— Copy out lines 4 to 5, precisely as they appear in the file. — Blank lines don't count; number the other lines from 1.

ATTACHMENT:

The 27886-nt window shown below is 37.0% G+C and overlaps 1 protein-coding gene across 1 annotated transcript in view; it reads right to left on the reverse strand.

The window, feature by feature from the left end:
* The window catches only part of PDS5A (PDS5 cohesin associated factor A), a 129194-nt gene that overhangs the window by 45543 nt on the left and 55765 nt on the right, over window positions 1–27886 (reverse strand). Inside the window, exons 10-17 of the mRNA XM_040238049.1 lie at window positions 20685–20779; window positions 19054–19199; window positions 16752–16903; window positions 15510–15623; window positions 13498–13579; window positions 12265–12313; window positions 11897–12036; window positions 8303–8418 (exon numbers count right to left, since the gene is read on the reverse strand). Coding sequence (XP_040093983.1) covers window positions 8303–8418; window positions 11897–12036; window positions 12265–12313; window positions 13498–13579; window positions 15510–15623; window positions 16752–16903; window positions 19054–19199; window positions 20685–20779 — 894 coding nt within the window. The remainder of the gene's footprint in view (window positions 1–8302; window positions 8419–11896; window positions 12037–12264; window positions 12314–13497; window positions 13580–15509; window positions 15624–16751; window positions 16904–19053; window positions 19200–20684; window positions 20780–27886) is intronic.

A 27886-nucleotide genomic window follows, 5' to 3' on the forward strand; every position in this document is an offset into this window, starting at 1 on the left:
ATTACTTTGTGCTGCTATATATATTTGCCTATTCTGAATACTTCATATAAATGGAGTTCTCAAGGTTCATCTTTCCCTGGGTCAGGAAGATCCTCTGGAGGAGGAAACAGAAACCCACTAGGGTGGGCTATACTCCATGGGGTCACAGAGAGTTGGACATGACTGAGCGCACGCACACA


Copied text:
A 27886-nucleotide genomic window follows, 5' to 3' on the forward strand; every position in this document is an offset into this window, starting at 1 on the left:
ATTACTTTGTGCTGCTATATATATTTGCCTATTCTGAATACTTCATATAAATGGAGTTCTCAAGGTTCATCTTTCCCTGGGTCAGGAAGATCCTCTGGAGGAGGAAACAGAAACCCACTAGGGTGGGCTATACTCCATGGGGTCACAGAGAGTTGGACATGACTGAGCGCACGCACACA